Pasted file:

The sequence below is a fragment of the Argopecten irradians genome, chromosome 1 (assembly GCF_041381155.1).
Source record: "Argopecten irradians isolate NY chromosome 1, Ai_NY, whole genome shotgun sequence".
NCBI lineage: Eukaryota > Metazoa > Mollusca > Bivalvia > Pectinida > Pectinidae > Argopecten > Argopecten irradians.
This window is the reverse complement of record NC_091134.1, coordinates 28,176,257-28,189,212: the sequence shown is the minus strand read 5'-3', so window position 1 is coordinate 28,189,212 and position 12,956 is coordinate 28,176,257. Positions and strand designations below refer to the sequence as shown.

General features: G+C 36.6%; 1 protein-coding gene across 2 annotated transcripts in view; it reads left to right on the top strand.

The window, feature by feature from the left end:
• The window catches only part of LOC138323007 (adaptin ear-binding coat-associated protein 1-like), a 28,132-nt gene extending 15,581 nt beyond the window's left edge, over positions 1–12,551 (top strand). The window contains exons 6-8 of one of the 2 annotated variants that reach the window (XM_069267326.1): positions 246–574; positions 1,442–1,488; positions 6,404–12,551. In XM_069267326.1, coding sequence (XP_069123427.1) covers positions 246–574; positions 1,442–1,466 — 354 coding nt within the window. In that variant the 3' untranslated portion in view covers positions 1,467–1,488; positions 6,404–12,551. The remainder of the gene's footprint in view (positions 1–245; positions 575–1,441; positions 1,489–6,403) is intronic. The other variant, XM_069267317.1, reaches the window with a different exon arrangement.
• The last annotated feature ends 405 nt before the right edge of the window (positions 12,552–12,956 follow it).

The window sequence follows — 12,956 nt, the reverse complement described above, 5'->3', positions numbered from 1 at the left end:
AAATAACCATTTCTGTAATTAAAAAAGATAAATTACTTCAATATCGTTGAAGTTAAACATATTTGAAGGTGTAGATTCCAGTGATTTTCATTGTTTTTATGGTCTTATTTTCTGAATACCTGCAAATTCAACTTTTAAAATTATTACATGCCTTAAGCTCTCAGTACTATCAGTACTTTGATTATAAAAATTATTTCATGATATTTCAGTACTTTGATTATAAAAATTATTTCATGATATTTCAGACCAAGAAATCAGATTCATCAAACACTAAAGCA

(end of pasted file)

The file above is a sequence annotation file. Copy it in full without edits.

The sequence below is a fragment of the Argopecten irradians genome, chromosome 1 (assembly GCF_041381155.1).
Source record: "Argopecten irradians isolate NY chromosome 1, Ai_NY, whole genome shotgun sequence".
NCBI lineage: Eukaryota > Metazoa > Mollusca > Bivalvia > Pectinida > Pectinidae > Argopecten > Argopecten irradians.
This window is the reverse complement of record NC_091134.1, coordinates 28,176,257-28,189,212: the sequence shown is the minus strand read 5'-3', so window position 1 is coordinate 28,189,212 and position 12,956 is coordinate 28,176,257. Positions and strand designations below refer to the sequence as shown.

General features: G+C 36.6%; 1 protein-coding gene across 2 annotated transcripts in view; it reads left to right on the top strand.

The window, feature by feature from the left end:
• The window catches only part of LOC138323007 (adaptin ear-binding coat-associated protein 1-like), a 28,132-nt gene extending 15,581 nt beyond the window's left edge, over positions 1–12,551 (top strand). The window contains exons 6-8 of one of the 2 annotated variants that reach the window (XM_069267326.1): positions 246–574; positions 1,442–1,488; positions 6,404–12,551. In XM_069267326.1, coding sequence (XP_069123427.1) covers positions 246–574; positions 1,442–1,466 — 354 coding nt within the window. In that variant the 3' untranslated portion in view covers positions 1,467–1,488; positions 6,404–12,551. The remainder of the gene's footprint in view (positions 1–245; positions 575–1,441; positions 1,489–6,403) is intronic. The other variant, XM_069267317.1, reaches the window with a different exon arrangement.
• The last annotated feature ends 405 nt before the right edge of the window (positions 12,552–12,956 follow it).

The window sequence follows — 12,956 nt, the reverse complement described above, 5'->3', positions numbered from 1 at the left end:
AAATAACCATTTCTGTAATTAAAAAAGATAAATTACTTCAATATCGTTGAAGTTAAACATATTTGAAGGTGTAGATTCCAGTGATTTTCATTGTTTTTATGGTCTTATTTTCTGAATACCTGCAAATTCAACTTTTAAAATTATTACATGCCTTAAGCTCTCAGTACTATCAGTACTTTGATTATAAAAATTATTTCATGATATTTCAGTACTTTGATTATAAAAATTATTTCATGATATTTCAGACCAAGAAATCAGATTCATCAAACACTAAAGCA